Next Generation Mobile Intelligence (NGMI) is Motorola Solutions’ vision for smart public safety, which is designed to help public safety agencies reach their goals of greater safety and operational efficiency. This is achieved by placing the right information into the hands of first responders using a choice of devices, the best available networks and purpose-built, public safety grade applications. NGMI is achieved through four key principles – mobility, connections, intelligence and partnerships.
In the first part of our series, we looked at mobility, the first principle.
In this article we examine “connections”, which enable public safety agencies to share real-time intelligence over the best available network at all times.
On the frontline
For the first responder or emergency worker, connections is simply about ensuring that all forms of communication work, everywhere and all the time. The primary concern for an officer on the street, fire-fighter or paramedic is accessing a reliable and fast network that works, irrespective of the device (tablet, smartphone, two-way radio) or type of information (voice, video, text or data).
Their expectations mirror consumer expectations that network reliability is a must. However, in the case of public safety agencies, network reliability is tested as it is needed in all circumstances and really is a necessity – given that the alternative is exposure to a potentially dangerous situation.
For the public safety organisation
At the organisational level, however, connections encompasses much more. In order to understand how connections play a role for agencies, we need to examine three things: best available networks; interoperable network access; and the ability to prioritise.
Best available network
The best available network is one that delivers coverage and mission-critical capacity – however that is achieved – at the required time.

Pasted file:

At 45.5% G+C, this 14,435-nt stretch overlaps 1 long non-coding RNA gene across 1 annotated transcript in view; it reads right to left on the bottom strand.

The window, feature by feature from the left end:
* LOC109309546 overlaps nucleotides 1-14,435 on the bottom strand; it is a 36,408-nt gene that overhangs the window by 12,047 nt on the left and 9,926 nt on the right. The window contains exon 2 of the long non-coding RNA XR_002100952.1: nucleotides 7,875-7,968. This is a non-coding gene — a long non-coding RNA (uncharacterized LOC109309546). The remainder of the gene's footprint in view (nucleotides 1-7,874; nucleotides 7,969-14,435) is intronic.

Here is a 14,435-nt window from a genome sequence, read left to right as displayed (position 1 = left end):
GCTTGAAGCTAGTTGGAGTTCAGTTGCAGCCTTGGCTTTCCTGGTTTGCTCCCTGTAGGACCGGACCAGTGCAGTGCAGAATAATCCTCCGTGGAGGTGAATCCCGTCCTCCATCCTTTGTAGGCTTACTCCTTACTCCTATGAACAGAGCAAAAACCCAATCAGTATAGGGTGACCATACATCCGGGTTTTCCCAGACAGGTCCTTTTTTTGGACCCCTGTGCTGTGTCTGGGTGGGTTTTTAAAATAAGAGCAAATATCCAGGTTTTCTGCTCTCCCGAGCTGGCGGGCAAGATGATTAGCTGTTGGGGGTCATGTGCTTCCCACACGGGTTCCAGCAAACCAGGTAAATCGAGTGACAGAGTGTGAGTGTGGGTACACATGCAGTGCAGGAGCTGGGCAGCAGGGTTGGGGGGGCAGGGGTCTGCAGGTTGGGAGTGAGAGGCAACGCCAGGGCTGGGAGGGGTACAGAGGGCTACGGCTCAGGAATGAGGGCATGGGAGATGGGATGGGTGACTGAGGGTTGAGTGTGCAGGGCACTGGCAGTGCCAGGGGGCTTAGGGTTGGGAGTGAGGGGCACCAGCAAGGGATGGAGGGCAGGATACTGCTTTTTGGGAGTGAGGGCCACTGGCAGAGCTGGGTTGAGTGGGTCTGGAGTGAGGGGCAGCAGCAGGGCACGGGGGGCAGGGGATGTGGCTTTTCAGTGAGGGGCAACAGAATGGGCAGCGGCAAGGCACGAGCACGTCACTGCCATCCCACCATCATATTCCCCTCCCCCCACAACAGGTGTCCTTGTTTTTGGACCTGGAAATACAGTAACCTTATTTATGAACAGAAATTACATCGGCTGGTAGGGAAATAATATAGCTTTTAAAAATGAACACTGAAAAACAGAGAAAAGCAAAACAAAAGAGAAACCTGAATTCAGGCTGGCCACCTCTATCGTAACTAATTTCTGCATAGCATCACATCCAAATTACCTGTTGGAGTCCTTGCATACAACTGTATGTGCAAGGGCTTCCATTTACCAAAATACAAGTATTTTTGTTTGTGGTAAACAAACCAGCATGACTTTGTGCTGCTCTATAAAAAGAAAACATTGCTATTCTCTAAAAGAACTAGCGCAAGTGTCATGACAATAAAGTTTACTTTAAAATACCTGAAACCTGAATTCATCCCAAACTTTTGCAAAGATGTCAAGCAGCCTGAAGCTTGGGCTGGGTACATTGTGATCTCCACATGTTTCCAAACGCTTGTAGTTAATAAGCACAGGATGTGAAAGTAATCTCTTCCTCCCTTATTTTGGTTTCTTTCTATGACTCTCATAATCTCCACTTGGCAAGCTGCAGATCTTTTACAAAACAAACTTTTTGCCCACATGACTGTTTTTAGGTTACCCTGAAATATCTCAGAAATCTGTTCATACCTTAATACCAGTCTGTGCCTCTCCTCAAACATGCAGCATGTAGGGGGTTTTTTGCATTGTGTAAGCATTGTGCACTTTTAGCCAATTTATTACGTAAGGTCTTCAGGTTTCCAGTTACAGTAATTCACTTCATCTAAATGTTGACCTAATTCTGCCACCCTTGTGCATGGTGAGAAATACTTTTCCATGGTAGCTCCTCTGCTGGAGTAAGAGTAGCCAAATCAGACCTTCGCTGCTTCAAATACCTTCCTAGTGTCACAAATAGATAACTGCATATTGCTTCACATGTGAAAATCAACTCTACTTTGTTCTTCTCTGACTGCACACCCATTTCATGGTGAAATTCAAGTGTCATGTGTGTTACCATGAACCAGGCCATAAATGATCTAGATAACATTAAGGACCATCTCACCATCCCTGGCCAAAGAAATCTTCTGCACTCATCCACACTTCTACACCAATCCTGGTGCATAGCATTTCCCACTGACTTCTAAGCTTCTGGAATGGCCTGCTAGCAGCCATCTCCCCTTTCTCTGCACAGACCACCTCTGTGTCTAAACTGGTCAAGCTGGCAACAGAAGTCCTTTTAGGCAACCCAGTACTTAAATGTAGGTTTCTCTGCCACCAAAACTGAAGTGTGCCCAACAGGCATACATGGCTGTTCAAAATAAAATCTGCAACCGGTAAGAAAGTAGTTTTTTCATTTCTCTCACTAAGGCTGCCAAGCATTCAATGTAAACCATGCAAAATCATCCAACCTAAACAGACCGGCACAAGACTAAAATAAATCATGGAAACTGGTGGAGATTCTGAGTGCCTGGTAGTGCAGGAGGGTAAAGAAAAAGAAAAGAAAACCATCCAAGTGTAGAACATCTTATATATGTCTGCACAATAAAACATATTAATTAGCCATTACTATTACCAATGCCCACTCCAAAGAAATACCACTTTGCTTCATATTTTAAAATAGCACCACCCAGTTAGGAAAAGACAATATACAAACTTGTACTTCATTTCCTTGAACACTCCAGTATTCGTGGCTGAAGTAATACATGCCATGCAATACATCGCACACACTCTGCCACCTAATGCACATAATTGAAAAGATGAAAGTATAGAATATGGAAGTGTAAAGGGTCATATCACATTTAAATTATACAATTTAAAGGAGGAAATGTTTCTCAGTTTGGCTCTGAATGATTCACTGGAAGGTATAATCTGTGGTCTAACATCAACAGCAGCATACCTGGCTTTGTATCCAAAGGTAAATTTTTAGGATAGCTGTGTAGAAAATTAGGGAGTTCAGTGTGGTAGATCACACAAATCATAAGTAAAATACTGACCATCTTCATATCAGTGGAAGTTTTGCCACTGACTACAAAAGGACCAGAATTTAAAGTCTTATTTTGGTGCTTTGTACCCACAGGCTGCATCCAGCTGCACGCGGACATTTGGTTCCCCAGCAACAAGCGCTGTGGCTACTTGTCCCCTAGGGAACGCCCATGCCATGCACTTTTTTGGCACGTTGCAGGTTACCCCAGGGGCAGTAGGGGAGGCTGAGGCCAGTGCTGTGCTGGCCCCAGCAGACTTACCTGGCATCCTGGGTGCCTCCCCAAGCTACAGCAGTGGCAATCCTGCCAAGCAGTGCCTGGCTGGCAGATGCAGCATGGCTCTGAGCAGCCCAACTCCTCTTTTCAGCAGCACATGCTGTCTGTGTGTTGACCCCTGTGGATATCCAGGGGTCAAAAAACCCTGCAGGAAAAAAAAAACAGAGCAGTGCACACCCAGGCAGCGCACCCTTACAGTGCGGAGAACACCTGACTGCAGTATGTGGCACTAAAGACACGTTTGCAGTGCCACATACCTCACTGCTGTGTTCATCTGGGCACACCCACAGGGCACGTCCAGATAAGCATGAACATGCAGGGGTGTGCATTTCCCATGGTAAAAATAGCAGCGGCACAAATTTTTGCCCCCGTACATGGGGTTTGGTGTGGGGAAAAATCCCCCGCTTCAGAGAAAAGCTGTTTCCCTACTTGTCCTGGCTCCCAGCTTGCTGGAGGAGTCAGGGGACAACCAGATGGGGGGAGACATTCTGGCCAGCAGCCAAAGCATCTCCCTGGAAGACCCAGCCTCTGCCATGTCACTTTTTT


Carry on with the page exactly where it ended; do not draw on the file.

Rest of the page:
Imagine it’s New Year’s Eve in a large city like Sydney, where more than one million people gather on the foreshore to watch the fireworks. If there was a critical incident such as a bomb threat or natural disaster, connectivity is critical for a life-saving and coordinated response.
Connectivity for first responders enabling them to manage the incident is a priority, but connectivity for the general public is also a consideration for managing the community’s needs.
The best available network is the one that offers the best and most reliable connectivity in that situation and at that time, that is, on Sydney’s foreshore at midnight, whether that’s land mobile radio (LMR), broadband or enterprise network. To respond effectively, emergency workers must have the ability to connect and move seamlessly to and from one network to another while still interoperating with other users.
So what is the best available network? For different countries, this means different things. In the US, FirstNet is a nationwide broadband network dedicated to public safety, which will supersede numerous bespoke county-based technologies.1 Korea will move to private broadband, partially as a response to the 2014 ferry disaster that highlighted the need for interoperability between agencies.2 In the UK, the solution is a private emergency services network (ESN) for public safety agencies. 3